The vast majority of reviews for the new Samsung Galaxy S4 conclude that the phone rocks. Several reviews (such as CNET's review of the Samsung Galaxy 4S) go into exquisite detail about the operating system, the hardware, and the tech marvel's various options. The Samsung Galaxy S4 is listed as one of the only true iPhone 5 competitors, preceding the HTC One in user reviews and performance ratings.
Despite all of the information that has emerged about the device, I'm still pondering two questions:
Why was there barely a mention of the OS that comes with the phone (Android 4.2.2) when it was unveiled, and why were so many additions made to the OS?
The latest and greatest version of Android is only the foundation Samsung used to facilitate the phone's customized functions. For example, several options don't include touch interface, including Air View (you hover your finger over certain apps for more information) and Smart Screen (it creates smarter video by monitoring your head movements while filming).
At the Samsung Galaxy S4's unveiling, the OS seemed to be minimized in lieu of the overall performance of the hardware and the multitude of options. I realize this emphasis might be natural given it was a product launch, though I wonder if the omitted hype about the best Android version was directed at Google. On that note, are the non-Android additions simply "part of the new product," or is Samsung proving that the Android platform is too flexible?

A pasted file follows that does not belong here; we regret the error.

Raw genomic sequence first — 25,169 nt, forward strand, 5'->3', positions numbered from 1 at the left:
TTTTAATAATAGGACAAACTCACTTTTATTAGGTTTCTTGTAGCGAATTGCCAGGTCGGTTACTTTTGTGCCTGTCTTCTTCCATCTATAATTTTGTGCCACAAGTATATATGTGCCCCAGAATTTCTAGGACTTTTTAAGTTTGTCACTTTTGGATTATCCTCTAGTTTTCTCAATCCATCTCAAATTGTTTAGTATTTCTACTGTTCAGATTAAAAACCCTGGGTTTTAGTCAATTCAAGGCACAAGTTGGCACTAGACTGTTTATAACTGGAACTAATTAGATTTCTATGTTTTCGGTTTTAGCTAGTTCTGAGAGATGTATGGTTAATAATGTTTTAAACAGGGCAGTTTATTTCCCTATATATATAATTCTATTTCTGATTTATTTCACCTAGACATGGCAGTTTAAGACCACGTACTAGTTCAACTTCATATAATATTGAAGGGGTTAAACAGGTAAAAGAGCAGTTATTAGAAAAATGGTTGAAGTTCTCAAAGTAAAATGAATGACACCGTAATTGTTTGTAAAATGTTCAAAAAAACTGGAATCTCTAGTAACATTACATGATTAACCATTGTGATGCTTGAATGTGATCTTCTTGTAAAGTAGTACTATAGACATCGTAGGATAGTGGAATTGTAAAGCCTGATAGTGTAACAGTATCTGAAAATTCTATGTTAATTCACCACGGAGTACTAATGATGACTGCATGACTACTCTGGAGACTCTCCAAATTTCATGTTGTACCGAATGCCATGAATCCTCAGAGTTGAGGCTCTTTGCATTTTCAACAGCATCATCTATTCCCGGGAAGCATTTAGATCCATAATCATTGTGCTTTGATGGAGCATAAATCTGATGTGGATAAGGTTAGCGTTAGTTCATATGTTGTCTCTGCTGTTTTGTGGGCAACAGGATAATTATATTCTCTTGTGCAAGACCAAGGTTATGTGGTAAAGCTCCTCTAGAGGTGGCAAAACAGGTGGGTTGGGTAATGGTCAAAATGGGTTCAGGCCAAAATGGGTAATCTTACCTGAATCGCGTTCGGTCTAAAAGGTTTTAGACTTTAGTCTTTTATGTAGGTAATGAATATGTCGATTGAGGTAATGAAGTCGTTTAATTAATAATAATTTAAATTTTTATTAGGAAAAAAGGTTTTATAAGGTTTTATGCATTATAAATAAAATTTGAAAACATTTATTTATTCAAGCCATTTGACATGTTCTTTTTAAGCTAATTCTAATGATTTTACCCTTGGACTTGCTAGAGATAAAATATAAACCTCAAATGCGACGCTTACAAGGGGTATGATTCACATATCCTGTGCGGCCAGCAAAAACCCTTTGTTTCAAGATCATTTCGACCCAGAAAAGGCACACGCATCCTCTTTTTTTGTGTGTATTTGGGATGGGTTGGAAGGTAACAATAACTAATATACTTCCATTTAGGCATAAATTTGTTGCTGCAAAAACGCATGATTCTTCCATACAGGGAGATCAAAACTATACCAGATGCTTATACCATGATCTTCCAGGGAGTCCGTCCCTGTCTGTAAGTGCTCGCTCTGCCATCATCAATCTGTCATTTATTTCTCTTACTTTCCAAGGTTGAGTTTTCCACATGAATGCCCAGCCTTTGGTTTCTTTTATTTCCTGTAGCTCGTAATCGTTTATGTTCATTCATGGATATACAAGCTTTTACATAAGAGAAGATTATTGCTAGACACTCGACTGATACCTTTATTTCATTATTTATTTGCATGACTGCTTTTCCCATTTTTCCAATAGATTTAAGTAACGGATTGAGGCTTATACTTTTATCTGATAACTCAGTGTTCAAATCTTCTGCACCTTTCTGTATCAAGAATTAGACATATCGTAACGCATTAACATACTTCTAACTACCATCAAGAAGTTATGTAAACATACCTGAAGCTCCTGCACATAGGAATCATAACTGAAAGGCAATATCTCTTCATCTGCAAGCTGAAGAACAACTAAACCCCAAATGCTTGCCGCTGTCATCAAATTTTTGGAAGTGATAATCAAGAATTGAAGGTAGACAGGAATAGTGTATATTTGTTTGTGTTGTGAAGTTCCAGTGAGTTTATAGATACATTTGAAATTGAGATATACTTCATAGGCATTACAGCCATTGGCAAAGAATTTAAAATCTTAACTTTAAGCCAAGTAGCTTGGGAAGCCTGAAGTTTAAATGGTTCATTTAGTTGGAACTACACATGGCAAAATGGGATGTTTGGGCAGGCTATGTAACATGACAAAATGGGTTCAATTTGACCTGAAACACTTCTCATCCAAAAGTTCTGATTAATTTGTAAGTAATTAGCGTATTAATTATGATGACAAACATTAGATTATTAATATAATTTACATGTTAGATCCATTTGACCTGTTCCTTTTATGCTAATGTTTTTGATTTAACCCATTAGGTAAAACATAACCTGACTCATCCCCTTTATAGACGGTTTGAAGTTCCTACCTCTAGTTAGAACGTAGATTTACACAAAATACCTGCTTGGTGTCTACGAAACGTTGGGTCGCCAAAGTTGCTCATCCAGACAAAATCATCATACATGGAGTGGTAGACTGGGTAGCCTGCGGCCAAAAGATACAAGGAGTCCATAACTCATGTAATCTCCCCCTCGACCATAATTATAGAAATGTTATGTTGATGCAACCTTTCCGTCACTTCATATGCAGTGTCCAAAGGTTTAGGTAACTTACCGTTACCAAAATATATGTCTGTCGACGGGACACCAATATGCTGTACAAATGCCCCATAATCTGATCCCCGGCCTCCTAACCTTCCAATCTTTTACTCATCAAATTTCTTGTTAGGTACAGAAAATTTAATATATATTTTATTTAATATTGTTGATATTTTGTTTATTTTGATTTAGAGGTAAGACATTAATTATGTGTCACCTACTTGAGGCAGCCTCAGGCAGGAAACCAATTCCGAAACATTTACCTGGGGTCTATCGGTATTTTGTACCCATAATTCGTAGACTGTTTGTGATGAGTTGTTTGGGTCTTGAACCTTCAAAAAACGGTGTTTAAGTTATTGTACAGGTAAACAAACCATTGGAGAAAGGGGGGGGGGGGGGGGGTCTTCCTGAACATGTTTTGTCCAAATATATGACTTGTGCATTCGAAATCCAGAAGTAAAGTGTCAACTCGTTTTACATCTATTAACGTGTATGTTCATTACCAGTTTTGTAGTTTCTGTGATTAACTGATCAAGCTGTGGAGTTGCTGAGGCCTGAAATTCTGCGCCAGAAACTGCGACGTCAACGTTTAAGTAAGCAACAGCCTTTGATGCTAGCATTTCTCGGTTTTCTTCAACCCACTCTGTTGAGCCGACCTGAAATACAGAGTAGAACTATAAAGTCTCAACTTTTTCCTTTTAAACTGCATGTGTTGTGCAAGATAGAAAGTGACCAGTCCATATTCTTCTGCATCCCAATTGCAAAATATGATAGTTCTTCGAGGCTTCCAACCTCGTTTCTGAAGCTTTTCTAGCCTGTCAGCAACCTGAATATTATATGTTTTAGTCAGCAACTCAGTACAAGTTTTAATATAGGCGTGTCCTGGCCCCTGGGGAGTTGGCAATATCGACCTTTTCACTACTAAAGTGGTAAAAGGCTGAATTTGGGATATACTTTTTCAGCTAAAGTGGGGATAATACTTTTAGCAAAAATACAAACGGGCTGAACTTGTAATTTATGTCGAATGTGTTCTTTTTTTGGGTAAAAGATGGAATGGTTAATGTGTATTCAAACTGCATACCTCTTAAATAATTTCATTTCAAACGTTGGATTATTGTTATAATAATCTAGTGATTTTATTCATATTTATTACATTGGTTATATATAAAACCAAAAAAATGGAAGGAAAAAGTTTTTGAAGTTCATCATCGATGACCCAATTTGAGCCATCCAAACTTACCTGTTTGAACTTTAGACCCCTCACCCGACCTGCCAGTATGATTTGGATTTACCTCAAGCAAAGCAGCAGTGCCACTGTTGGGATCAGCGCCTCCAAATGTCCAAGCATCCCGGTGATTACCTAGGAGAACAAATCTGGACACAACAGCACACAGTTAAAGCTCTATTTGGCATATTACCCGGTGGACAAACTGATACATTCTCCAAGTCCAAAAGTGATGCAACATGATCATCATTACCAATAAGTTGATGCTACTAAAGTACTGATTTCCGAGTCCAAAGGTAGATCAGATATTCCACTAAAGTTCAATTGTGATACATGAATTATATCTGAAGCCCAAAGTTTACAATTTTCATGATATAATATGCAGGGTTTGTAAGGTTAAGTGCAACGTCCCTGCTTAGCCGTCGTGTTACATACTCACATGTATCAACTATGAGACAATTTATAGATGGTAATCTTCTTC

The nature of Android
Android gives developers freedom for personalization and allows them to format their applications to the OS in a way that grants more license than Apple. The OS is designed for freedom and grants the developer options for application creation and improvement. At what point in personalizing the system and adding one's own flair, is Android no longer Android? If your answer is, "when it's another operating system," you missed the point; customization of any kind warrants a natural danger to the foundation OS. In extreme cases, the touted OS is no longer a marketable picture of itself and can therefore be ignored or even duplicated.
The overarching question is: Has Android invested too much in customization and pitted its own OS against itself? Most developers would say no, but those are the ones using the system as they see fit. Samsung created a smartphone that is now the 800 lb. gorilla battling it out with the iPhone 5. Its application, usability, and performance were all started with the 4.2.2 OS but was then modified to the point that it's almost unrecognizable. Do such practices help Android or hurt Android? That remains to be seen.
Note: TechRepublic, CNET, and ZDNet are CBS Interactive properties.
Joseph Parker has worked in management, supply chain metrics, and business/marketing strategy with small and large businesses for more than 10 years. His experience in development is personal, stemming from his work in mobile marketing and application technology. He is an avid reader of industry publications and follows the ongoing technological trends stemming from software and product development. He is an inbound marketer, avid blogger, and content provider for many business blogs.